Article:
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#ActualHodgman

Posted 07 April 2013 - 06:47 AM

I'm just saying that if we could take the hatred, or ideological opposition, out of the equation, then there would not be two countries at this moment in time. East and West Germany became one big Germany once the ideological opposition was gone. Granted, this is not the exact same situation, but there are some similarities.

The Korean DMZ is quite analogeous to the Berlin wall. Getting rid of the DMZ (and all the weapons on either side, aimed at the other), would be a huge, huge step towards peace.
The other difference was that East Germans knew how bad they had it, and they wanted to escape. We're not sure how wide-spread internal dissent in NK is, nor how many of them know how much better their lives would be had the South won the Korean war (though that's just speculation, maybe Korea would be more like modern Vietnam than modern Japan, had the US not had a reason to prop it up so much -- or maybe if the north had won, whole-Korea would be technologically advanced and peaceful by now -- who knows). We basically need to somehow build communication lines into the country so that the citizenry can encounter foreign influences, without causing the North to either stop these efforts, or just build new gulags for the 'contaminated' minds...
East Germany was also propped up by the USSR, and their collapse was linked to the USSR's collapse. Unfortunately, NK doesn't draw their power from an external source (besides a small amount of trade/aid), so external politics can't really destroy it...
Lastly, the DMZ being mostly minefield instead of wall, presents a challenge to allowing David Hasselhoff to sing on top of it about freedom ;-)

#1Hodgman

Posted 07 April 2013 - 06:43 AM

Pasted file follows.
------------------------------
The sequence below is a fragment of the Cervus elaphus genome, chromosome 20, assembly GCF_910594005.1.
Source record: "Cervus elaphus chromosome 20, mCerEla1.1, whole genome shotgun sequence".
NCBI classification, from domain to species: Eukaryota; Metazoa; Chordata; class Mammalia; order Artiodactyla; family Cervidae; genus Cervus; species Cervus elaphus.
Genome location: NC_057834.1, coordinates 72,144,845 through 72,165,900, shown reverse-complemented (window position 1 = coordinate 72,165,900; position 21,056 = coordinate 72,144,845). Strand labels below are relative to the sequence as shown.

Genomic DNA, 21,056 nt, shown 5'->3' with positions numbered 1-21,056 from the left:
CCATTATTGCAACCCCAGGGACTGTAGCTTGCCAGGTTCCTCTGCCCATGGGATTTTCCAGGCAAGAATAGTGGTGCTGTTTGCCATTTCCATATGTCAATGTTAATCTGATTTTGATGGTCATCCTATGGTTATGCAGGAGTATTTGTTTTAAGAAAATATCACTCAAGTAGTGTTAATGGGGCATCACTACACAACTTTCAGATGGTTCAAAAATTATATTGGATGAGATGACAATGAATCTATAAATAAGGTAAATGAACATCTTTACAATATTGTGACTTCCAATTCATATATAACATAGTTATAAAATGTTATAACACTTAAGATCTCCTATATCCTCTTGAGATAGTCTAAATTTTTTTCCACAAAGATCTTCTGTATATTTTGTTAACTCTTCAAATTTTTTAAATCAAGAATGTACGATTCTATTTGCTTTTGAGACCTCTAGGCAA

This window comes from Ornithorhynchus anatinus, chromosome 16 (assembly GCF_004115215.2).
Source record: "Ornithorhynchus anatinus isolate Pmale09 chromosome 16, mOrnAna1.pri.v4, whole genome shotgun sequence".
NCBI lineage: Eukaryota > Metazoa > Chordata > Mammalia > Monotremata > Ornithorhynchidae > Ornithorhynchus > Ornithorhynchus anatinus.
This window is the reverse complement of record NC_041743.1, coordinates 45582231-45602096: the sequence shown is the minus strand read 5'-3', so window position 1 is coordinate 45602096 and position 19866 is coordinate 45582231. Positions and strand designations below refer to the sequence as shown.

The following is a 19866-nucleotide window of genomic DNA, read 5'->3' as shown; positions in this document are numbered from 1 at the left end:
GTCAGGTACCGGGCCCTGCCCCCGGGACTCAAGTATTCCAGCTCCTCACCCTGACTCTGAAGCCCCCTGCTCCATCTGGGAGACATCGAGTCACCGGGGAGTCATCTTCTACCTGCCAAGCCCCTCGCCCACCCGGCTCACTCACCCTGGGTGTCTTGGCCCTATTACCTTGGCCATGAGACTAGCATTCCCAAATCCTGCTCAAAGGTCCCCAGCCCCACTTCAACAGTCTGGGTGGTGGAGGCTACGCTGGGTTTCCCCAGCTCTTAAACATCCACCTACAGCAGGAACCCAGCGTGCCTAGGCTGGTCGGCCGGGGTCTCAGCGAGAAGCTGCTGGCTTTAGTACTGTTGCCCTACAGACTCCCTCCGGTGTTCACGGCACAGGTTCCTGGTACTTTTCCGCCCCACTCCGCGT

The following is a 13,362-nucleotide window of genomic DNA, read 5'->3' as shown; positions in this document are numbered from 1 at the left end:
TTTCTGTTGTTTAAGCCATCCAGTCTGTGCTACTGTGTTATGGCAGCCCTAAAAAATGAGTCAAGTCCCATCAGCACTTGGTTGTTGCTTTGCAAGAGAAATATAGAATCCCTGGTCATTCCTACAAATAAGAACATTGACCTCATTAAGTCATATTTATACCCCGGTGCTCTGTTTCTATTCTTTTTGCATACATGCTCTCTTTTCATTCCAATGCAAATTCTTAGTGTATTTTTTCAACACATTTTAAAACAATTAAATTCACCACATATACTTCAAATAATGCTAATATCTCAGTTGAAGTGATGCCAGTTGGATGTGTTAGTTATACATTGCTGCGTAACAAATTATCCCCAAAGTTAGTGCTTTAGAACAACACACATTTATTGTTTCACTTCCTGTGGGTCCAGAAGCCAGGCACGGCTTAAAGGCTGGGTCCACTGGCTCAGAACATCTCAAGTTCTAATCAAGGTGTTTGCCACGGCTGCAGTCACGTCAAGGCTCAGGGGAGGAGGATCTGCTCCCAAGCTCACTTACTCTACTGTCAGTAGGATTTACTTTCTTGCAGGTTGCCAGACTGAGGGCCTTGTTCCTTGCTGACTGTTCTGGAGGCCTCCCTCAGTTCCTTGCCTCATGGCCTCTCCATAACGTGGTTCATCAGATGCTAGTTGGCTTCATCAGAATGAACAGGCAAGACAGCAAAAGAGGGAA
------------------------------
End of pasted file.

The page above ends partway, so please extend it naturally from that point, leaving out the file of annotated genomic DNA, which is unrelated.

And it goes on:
I'm just saying that if we could take the hatred, or ideological opposition, out of the equation, then there would not be two countries at this moment in time. East and West Germany became one big Germany once the ideological opposition was gone. Granted, this is not the exact same situation, but there are some similarities.

The Korean DMZ is quite analogeous to the Berlin wall. Getting rid of the DMZ (and all the weapons on either side, aimed at the other), would be a huge, huge step towards peace.
The other difference was that East Germans knew how bad they had it, and they wanted to escape. We're not sure how wide-spread internal dissent in NK is, nor how many of them know how much better their lives would be had the Souh won the Korean war... We basically need to somehow build communication lines into the country so that the citizenry can encounter foreign influences, without causing the North to either stop these efforts, or just build new gulags for the 'contaminated' minds...
East Germany was also propped up by the USSR, and their collapse was linked to the USSR's collapse. Unfortunately, NK doesn't draw their power from an external source (besides a small amount of trade/aid), so external politics can't really destroy it...
Lastly, the DMZ being mostly minefield instead of wall, presents a challenge to allowing David Hasselhoff to sing on top of it about freedom ;-)

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